Source: Sinn Féin
3 March, 2021 – by Matt Carthy TD
Sinn Féin spokesperson on Agriculture Matt Carthy TD has welcomed the launch of an Oireachtas Agriculture Committee report on the challenges facing the forestry sector.
Teachta Carthy highlighted that a recurring theme in the Committee’s engagements was of government failing farmers involved in forestry and he warned that the launch of the report provided what could be a final opportunity to ‘win back farmers’ who were a critical component in any forestry policy.
The Cavan-Monaghan TD also said that it is imperative that local communities feel ownership of that policy as it pertains to their areas.
Speaking this morning, Teachta Carthy said:
“A working forestry strategy should deliver for local communities, for the rural economy and for the environment. The Department of Agriculture has allowed a policy to evolve that delivers none of these things.
“Trust in the department has broken down among all sectors in forestry. The issues facing the timber industry, farmers, communities and environmentalists have been known for some time but government has allowed the failures to fester to the crisis point you now face.
“Farmer participation in forestry has fallen to perilously low levels. This is at the heart of the challenges facing Irish afforestation policy.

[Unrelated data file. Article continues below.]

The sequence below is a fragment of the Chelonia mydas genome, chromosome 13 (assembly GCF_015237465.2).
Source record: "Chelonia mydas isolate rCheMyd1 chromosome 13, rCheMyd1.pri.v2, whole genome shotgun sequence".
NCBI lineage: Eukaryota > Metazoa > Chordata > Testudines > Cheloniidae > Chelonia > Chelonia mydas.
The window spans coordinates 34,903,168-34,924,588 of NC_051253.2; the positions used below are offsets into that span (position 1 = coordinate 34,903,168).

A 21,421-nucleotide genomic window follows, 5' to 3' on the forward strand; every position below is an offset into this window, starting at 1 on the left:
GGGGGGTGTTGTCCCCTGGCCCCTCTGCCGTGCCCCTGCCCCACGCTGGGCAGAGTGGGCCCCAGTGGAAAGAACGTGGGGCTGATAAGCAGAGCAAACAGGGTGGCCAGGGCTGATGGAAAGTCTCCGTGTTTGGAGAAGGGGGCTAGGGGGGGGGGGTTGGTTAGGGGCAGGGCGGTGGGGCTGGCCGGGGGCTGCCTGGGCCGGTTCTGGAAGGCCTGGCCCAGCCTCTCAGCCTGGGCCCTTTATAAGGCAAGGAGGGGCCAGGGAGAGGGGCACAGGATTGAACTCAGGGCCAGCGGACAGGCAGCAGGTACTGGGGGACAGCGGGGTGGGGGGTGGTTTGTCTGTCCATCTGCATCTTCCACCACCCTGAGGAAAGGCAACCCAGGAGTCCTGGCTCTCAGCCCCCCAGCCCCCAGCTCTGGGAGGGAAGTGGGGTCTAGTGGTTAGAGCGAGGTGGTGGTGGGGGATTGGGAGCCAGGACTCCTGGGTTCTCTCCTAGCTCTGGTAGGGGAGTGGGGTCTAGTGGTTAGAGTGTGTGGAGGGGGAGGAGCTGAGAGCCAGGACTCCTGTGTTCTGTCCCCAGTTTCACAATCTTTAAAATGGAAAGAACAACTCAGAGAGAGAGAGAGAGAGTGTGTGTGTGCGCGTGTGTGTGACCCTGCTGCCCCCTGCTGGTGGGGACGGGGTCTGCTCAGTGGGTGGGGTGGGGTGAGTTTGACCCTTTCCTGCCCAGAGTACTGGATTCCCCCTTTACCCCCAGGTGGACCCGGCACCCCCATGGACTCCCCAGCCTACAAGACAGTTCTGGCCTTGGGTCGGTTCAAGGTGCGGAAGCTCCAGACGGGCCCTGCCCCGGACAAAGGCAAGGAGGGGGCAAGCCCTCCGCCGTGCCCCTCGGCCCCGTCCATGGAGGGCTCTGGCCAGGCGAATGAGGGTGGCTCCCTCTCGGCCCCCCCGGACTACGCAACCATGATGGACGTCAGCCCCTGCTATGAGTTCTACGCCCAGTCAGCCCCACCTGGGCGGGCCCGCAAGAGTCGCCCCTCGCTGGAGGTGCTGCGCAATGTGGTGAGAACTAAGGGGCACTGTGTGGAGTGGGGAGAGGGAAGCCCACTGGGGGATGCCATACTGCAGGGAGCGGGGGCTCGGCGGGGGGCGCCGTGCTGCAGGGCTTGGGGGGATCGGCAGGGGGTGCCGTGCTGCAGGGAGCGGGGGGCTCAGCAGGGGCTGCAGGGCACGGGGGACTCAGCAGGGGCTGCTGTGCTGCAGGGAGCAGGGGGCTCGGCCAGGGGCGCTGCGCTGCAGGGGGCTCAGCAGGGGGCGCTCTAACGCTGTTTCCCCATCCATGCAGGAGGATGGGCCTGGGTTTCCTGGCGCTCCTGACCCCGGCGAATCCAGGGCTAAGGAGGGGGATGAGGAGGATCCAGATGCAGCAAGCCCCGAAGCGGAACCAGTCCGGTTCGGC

“If we are to make a success of agro-forestry in this state, the department must win back the trust of farmers, and make it economically appealing to them.
“The Oireachtas Agriculture Committee report sets out the course for rebuilding that trust. It calls on the government once and for all to properly support all of those effected by Ash Dieback.
“It demands assurances for farmers regarding the licensing system and it seeks measure to ensure farmers are not disadvantaged due to the commercially smaller nature of their forestry.
“The report specifically calls for economic supports for farmers to ensure the re-enter and remain within forestry, and that farmers should not be discriminated against based upon their ability to conduct their own Natura Impact Assessment.
“The report also calls for a specific strategy to promote indigenous, broadleaf planting and for research to ensure the reconstitution of the Elm and Ash species.
“Everything in this report is achievable but it will require government resources and political will – it is up to the Minister now to deliver what is required.”